In 1835 Tocqueville journeyed through Ireland. His observations provide one of the best pictures of the state of Ireland before the Great Famine (1845–1849). They chronicle the growing Catholic middle class and the appalling conditions in which most Catholic tenant farmers lived. Tocqueville made clear both his opposition to aristocratic power and his affinity for his Irish co-religionists.[23]

After the fall of the July Monarchy in the French Revolution of 1848, Tocqueville was elected a member of the Constituent Assembly of 1848, where he became a member of the commission charged with the drafting of the new Constitution of the Second Republic (1848–1851). He defended bicameralism and the election of the President of the Republic by universal suffrage. As the countryside was thought to be more conservative than the labouring population of Paris, he conceived of universal suffrage as a means to counteract the revolutionary spirit of Paris.

During the Second Republic, Tocqueville sided with the Party of Order against the socialists. A few days after the February 1848 insurrection, he anticipated that a violent clash between the Parisian workers' population led by socialists agitating in favour of a "Democratic and Social Republic" and the conservatives, which included the aristocracy and the rural population, would be inescapable. Indeed, these social tensions eventually exploded in the June Days Uprising of 1848.[24]

Led by General Cavaignac, the suppression of the uprising was supported by Tocqueville, who advocated the "regularization" of the state of siege declared by Cavaignac and other measures promoting suspension of the constitutional order.[24] Between May and September, Tocqueville participated in the Constitutional Commission which wrote the new Constitution. His proposals, such as his amendment about the President and his reelection, reflected lessons he drew from his North American experience[25]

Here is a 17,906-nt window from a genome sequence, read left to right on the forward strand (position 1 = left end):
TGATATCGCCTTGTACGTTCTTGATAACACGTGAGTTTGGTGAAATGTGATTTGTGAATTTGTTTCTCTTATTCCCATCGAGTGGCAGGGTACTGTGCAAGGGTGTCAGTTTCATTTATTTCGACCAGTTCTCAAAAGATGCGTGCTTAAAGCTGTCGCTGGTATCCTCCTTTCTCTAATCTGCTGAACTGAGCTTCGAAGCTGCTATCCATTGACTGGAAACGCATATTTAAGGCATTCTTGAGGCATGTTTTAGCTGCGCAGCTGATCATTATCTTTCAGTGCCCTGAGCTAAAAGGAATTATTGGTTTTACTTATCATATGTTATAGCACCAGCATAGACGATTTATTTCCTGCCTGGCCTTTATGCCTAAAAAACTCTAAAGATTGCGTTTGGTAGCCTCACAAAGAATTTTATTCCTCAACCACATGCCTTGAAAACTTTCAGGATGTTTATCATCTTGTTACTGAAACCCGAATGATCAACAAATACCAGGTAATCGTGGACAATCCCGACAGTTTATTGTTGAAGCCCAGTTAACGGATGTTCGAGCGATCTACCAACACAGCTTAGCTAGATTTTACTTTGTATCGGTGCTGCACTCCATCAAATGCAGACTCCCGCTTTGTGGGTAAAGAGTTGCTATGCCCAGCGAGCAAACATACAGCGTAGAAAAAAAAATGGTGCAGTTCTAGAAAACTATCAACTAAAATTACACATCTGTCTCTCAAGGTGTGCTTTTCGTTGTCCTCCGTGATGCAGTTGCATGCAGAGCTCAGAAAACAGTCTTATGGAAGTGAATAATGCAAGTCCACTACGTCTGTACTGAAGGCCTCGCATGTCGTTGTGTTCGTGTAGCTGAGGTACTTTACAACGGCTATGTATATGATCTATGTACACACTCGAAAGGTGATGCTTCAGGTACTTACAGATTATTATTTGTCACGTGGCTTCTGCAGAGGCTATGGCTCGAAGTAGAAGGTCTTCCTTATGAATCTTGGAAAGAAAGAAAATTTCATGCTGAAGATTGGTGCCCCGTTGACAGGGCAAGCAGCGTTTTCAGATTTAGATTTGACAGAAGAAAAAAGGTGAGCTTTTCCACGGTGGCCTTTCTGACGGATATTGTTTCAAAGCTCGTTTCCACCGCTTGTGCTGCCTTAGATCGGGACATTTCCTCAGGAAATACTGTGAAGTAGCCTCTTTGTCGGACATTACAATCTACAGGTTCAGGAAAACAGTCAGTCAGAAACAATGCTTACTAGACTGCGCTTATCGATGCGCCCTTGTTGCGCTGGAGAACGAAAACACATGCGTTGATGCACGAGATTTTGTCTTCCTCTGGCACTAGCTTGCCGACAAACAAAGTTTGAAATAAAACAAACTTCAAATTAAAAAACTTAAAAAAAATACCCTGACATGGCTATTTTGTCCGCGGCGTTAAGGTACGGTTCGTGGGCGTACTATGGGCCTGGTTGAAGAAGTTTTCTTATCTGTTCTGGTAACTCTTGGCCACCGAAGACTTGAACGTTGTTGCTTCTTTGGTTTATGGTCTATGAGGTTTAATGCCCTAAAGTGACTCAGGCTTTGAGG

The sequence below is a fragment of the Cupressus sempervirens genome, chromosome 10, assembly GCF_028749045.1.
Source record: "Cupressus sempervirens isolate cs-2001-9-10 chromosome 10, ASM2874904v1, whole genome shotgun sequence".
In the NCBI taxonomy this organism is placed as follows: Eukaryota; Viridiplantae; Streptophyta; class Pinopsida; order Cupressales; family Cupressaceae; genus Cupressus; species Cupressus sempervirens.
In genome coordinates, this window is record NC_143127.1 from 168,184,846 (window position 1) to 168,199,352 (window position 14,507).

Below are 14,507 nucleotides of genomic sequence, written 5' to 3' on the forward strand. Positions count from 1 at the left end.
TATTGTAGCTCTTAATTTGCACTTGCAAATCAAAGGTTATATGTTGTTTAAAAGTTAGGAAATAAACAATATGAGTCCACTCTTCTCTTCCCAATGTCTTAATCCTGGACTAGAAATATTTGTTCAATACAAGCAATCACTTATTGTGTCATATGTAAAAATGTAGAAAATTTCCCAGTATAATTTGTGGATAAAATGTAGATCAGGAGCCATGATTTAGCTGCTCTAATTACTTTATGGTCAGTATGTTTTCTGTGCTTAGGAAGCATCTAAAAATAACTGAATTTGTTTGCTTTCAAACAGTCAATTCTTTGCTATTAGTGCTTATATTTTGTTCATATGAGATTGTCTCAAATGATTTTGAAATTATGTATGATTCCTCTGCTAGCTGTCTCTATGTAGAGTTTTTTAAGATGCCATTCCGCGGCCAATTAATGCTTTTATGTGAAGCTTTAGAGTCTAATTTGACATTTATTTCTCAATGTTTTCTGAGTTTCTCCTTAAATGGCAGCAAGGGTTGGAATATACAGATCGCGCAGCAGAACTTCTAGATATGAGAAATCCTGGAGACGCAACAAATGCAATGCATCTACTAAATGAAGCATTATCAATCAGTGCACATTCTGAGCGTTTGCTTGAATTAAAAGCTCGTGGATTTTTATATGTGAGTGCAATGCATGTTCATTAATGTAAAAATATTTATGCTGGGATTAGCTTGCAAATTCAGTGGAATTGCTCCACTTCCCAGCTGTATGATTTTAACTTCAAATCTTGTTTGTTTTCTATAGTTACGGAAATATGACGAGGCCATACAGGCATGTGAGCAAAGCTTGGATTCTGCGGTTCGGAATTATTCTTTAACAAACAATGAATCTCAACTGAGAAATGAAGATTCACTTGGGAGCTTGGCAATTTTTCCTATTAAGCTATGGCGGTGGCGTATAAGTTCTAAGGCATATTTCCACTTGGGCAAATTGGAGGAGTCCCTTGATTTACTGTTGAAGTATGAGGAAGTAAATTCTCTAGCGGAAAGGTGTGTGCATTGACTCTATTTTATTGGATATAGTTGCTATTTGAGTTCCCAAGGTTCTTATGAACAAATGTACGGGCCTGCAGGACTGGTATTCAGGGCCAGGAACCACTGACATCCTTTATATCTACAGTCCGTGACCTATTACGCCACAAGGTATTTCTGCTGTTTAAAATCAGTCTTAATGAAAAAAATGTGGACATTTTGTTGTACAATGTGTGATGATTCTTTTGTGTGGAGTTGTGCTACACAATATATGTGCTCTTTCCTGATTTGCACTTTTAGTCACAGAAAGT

Minister of Foreign Affairs

Tocqueville at the 1851 "Commission de la révision de la Constitution à l'Assemblée nationale"

A supporter of Cavaignac and of the Party of Order, Tocqueville accepted an invitation to enter Odilon Barrot's government as Minister of Foreign Affairs from 3 June to 31 October 1849. During the troubled days of June 1849, he pleaded with Interior Minister Jules Armand Dufaure for the reestablishment of the state of siege in the capital and approved the arrest of demonstrators. Tocqueville, who since February 1848 had supported laws restricting political freedoms, approved the two laws voted immediately after the June 1849 days which restricted the liberty of clubs and freedom of the press.[26]

This active support in favor of laws restricting political freedoms stands in contrast of his defense of freedoms in Democracy in America. According to Tocqueville, he favored order as "the sine qua non for the conduct of serious politics. He [hoped] to bring the kind of stability to French political life that would permit the steady growth of liberty unimpeded by the regular rumblings of the earthquakes of revolutionary change″.[26]